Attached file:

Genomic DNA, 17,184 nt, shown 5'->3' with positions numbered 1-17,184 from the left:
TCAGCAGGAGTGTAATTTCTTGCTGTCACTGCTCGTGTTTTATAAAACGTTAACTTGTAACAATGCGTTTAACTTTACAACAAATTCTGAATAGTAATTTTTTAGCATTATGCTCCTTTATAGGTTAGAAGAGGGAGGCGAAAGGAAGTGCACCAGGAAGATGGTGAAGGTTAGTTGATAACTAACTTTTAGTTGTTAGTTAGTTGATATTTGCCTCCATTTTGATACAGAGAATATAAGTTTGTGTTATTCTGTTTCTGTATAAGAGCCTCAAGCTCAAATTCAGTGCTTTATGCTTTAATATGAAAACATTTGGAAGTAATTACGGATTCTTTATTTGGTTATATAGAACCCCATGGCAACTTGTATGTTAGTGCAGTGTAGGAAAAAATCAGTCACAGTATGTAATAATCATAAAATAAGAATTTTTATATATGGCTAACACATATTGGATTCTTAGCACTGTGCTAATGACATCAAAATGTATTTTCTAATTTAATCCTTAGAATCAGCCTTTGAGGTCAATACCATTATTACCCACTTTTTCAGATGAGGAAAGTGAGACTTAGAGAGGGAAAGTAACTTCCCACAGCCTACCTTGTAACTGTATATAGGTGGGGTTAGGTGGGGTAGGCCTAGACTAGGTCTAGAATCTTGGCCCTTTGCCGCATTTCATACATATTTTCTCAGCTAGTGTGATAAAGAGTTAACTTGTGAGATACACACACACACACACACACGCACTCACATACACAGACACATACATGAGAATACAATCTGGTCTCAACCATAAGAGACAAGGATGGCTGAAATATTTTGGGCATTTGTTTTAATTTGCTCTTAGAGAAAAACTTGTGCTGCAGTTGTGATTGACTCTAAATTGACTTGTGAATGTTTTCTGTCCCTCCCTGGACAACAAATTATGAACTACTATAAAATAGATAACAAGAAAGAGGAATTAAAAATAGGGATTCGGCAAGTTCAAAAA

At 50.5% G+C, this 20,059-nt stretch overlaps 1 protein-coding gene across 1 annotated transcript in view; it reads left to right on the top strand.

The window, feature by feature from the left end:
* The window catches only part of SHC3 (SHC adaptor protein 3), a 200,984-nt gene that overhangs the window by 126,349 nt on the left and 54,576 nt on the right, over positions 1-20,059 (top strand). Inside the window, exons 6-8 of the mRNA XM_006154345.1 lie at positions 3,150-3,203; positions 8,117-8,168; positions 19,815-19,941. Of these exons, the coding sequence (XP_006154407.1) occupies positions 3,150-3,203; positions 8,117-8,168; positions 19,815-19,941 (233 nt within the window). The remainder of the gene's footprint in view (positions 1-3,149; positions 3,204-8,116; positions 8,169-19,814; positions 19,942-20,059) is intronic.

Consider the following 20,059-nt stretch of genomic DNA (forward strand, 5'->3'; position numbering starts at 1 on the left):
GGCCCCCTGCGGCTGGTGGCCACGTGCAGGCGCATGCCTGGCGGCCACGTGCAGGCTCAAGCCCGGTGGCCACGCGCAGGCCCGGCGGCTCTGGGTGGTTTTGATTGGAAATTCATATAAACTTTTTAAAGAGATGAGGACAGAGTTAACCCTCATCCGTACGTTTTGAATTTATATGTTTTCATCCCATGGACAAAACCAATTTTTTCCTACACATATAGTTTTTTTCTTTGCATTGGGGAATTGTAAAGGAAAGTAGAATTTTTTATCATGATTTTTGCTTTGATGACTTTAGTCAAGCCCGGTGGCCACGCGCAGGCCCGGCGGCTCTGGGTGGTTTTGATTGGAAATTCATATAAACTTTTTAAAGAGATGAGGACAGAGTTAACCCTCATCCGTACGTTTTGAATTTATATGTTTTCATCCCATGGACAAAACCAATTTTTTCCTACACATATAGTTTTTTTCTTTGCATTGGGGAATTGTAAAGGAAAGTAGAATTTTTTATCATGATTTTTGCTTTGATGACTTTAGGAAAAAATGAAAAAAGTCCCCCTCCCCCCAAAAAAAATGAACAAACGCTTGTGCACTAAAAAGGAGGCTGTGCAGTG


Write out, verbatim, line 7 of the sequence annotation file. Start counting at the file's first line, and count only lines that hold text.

GGCCCCCTGCGGCTGGTGGCCACGTGCAGGCGCATGCCTGGCGGCCACGTGCAGGCTCAAGCCCGGTGGCCACGCGCAGGCCCGGCGGCTCTGGGTGGTTTTGATTGGAAATTCATATAAACTTTTTAAAGAGATGAGGACAGAGTTAACCCTCATCCGTACGTTTTGAATTTATATGTTTTCATCCCATGGACAAAACCAATTTTTTCCTACACATATAGTTTTTTTCTTTGCATTGGGGAATTGTAAAGGAAAGTAGAATTTTTTATCATGATTTTTGCTTTGATGACTTTAGTCAAGCCCGGTGGCCACGCGCAGGCCCGGCGGCTCTGGGTGGTTTTGATTGGAAATTCATATAAACTTTTTAAAGAGATGAGGACAGAGTTAACCCTCATCCGTACGTTTTGAATTTATATGTTTTCATCCCATGGACAAAACCAATTTTTTCCTACACATATAGTTTTTTTCTTTGCATTGGGGAATTGTAAAGGAAAGTAGAATTTTTTATCATGATTTTTGCTTTGATGACTTTAGGAAAAAATGAAAAAAGTCCCCCTCCCCCCAAAAAAAATGAACAAACGCTTGTGCACTAAAAAGGAGGCTGTGCAGTG